John Engler, president of the National Association of Manufacturers, was a guest on the Hugh Hewitt Show last night to discuss what steps new governors can take to improve their states’ business climates.
Hewitt booked Engler, a former Republican governor of Michigan, as a follow-up to Hewitt’s column, “Where The Action Ought To Be: A Once in a Generation Chance for the Midwest,” which proposed a course of action for new governors in Pennsylvania, Ohio, Wisconsin and Michigan: reforms to business taxes, education and the state legal systems.
Here’s a transcript of a portion of the conversation on tort reform, slightly cleaned up for clarity.
Hugh Hewitt: If you’re talking to Kasich or Walker or Corbett, any of these new governors, what ought they to focus on when it comes to asking their legislatures to give them some tort reform?
John Engler: There have been a number of state-level reforms that have worked that need to be replicated everywhere. They’re sort of nitty-gritty, getting down in to how we run the legal system, but clearly, some of the venue issues, so they can keep these cases from being shopped into the more favorable venues. That’s part of it.
Cleaning up the expert witness mess that sometimes exists, where you have people showing up purporting to be an expert who really have no credentials and no special expertise, but yet they’re on the circuit.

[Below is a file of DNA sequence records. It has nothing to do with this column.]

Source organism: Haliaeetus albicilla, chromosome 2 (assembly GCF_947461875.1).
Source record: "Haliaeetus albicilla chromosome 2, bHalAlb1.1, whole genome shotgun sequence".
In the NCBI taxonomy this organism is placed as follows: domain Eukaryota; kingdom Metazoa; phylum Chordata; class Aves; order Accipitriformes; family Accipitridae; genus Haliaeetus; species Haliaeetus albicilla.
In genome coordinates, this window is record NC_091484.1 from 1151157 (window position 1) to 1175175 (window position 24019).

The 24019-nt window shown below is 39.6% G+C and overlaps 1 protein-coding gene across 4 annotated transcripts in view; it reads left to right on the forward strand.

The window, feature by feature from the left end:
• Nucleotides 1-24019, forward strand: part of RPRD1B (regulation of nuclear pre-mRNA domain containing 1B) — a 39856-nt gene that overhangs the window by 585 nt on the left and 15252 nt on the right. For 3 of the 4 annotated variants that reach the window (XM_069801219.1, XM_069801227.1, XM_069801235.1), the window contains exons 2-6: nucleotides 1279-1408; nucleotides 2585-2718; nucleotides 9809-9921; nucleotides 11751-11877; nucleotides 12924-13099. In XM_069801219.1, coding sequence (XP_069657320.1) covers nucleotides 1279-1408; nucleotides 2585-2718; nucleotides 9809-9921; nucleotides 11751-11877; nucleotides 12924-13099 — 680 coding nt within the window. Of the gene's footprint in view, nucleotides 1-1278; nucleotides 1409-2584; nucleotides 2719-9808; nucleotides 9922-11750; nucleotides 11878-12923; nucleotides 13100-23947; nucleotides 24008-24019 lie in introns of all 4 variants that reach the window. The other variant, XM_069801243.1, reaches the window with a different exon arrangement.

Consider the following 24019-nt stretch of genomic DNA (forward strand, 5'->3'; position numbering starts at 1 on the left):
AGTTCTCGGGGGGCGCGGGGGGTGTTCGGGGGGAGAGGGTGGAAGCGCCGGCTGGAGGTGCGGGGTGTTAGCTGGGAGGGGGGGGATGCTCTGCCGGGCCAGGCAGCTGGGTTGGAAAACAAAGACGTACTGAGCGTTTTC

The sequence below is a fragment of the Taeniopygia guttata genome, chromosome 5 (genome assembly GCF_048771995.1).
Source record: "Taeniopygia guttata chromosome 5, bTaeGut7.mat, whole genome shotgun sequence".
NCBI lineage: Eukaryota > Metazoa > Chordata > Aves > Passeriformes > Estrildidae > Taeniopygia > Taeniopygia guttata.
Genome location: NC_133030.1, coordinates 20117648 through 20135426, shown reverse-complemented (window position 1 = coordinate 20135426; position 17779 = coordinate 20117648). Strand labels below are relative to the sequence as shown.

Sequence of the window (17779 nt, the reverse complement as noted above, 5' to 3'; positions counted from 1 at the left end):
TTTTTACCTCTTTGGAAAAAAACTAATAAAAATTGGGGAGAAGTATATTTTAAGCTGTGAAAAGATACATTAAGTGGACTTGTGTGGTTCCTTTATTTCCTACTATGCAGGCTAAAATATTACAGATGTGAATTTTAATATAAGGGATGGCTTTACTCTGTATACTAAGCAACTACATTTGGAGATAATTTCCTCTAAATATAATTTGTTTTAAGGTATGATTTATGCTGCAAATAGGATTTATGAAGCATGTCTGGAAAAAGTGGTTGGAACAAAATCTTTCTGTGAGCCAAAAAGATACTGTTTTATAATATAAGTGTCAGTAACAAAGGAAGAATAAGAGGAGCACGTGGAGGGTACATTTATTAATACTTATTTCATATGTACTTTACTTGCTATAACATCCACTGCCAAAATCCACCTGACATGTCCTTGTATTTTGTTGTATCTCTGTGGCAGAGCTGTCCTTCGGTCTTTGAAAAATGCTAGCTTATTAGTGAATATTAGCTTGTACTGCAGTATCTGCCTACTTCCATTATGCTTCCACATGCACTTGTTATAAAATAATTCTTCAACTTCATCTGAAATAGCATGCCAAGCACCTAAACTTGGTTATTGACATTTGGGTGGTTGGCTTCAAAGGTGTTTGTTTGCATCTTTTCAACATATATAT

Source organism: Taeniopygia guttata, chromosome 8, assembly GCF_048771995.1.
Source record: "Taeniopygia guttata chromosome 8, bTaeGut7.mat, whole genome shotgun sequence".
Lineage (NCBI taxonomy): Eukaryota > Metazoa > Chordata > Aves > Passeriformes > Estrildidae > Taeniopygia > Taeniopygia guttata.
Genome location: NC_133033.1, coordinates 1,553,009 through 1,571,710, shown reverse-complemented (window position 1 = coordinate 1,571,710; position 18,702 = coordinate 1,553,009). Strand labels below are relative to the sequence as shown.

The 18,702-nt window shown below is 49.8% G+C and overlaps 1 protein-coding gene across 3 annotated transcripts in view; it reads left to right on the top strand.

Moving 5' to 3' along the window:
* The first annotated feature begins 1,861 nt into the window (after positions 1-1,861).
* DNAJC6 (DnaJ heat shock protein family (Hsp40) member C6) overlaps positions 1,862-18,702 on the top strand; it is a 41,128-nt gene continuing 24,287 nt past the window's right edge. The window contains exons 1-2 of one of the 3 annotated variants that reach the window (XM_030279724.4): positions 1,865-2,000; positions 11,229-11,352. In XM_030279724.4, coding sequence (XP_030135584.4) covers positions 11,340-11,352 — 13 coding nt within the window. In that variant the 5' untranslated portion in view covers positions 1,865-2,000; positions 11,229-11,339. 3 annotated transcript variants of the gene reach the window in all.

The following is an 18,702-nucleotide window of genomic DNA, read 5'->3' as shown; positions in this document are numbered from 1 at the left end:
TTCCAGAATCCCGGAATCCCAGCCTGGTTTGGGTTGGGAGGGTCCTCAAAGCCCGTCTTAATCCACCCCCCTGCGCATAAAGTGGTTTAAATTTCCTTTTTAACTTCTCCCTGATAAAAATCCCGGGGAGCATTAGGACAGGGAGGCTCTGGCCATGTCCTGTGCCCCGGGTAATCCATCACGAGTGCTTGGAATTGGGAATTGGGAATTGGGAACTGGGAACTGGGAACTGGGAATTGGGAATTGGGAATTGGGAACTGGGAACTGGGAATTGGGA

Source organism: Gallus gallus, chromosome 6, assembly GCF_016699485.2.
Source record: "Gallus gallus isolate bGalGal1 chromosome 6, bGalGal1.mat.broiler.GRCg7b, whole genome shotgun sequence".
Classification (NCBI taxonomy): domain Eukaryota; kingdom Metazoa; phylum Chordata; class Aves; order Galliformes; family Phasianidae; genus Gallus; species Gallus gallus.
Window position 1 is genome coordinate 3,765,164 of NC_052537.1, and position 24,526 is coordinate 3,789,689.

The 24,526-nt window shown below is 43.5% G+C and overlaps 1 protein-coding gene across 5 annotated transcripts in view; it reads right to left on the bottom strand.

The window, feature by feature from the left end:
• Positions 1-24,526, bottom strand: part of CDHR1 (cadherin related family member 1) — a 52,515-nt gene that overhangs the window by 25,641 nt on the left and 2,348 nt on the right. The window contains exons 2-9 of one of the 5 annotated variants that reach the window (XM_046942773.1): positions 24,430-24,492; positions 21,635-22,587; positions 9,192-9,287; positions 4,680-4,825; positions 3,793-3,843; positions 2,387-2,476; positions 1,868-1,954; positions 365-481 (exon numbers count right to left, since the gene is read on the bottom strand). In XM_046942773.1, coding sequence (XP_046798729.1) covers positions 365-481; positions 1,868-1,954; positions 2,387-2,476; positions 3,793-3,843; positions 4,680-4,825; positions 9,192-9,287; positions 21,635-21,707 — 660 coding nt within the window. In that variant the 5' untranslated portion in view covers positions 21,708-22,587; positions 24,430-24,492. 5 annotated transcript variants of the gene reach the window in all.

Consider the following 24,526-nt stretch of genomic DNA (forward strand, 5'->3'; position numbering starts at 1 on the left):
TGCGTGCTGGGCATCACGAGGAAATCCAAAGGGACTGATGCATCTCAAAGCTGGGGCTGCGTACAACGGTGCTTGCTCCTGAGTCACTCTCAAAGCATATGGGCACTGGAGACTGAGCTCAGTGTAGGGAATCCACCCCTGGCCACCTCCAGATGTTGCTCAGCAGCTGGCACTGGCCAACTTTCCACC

I think there’s also a case to be made in certain areas for absolute caps on damages on the non-economic loss.
And you have to get into workers comp laws. That’s a specialty area, but there are many abuses that were there in states, and some I’m sure still remain, where injuries way outside the course of employment are being compensated in that system, driving up costs.
So, each state has peculiarities and subtleties in their system, but in almost all cases there are groups, there are centers for legal reform in the nation, that are helping out at the state level. ALEC [American Legislative Exchange Council] has some recommendations. The American Justice Partnership has recommendations. There are people willing to help when we’ve got leaders who are willing to step up on those issues.
The payoff doesn’t come immediately, but it’s important. …
When I talk about a “rule of law” court, we’re really talking about: The legislative bodies get elected and they’re partisans, they fight things out, and they make policy decisions. When they make a decision they’re entitled, I think, to an expectation that the court will uphold that judgment and not try to substitute its own.
And so you need that. I saw it in Illinois a couple of times where they passed tort reform, it passed and the Supreme Court threw it right back out.
Hugh Hewitt: Let me ask you. When you were governor and you were either trying to attract a new manufacturer or business to the Wolverine State, or you were trying to keep one from leaving, how often did you hear as an excuse either for not coming or packing up and going, the tort system brought up?
John Engler: Well, it was mentioned, and by the time I was at near the end of my tenure, we were able to cite that as an advantage in Michigan — that we had a fair, a responsible judicial system. We worked hard to get the delays wrung out, to get the reforms in place, and then, we’re proud to say once the courts have consistent interpretations, guess what happens? The number of lawsuits start to drop off, because people know this is what the law says, this is what the court will say that it says, there’s no reason to have the lawsuit.
So predictability in the law, like predictability in tax laws or regulatory policy, all are beneficial in creating a positive investment climate.